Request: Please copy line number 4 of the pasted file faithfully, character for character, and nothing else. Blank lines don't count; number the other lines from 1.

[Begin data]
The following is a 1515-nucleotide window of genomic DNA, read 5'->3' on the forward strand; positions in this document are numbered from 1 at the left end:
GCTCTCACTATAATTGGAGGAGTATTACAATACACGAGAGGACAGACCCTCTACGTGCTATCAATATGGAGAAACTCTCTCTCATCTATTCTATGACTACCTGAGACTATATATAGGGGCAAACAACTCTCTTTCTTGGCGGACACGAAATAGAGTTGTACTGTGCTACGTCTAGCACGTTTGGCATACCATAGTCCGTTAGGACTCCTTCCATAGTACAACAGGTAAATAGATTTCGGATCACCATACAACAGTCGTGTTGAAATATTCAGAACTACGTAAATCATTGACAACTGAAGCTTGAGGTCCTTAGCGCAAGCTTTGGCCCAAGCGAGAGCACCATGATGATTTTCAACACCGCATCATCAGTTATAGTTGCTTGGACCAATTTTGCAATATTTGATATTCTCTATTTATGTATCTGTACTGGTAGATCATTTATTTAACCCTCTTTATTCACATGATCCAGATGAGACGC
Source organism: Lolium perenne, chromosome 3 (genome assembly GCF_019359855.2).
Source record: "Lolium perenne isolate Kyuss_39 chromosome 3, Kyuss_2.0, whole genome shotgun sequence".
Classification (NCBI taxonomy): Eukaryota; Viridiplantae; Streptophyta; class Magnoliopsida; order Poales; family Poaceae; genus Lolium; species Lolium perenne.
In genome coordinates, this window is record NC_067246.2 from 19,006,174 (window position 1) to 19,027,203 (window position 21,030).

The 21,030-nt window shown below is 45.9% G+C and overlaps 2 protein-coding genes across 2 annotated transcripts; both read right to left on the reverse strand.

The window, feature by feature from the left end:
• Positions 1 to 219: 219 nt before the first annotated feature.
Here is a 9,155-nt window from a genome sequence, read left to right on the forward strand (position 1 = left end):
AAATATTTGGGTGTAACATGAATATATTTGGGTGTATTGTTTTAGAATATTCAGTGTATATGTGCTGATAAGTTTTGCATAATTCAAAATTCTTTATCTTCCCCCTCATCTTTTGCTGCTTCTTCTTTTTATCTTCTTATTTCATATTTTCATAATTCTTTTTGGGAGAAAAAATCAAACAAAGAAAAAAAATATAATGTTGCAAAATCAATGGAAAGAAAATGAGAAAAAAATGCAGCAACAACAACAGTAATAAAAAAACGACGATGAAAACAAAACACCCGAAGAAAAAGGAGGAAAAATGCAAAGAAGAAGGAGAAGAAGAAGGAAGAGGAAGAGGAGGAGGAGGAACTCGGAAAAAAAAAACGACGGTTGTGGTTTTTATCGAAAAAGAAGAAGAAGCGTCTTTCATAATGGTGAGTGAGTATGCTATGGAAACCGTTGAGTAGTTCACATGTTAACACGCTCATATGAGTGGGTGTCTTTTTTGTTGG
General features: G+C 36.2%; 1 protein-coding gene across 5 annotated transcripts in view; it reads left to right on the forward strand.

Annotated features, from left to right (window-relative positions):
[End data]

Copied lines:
Source record: "Lolium perenne isolate Kyuss_39 chromosome 3, Kyuss_2.0, whole genome shotgun sequence".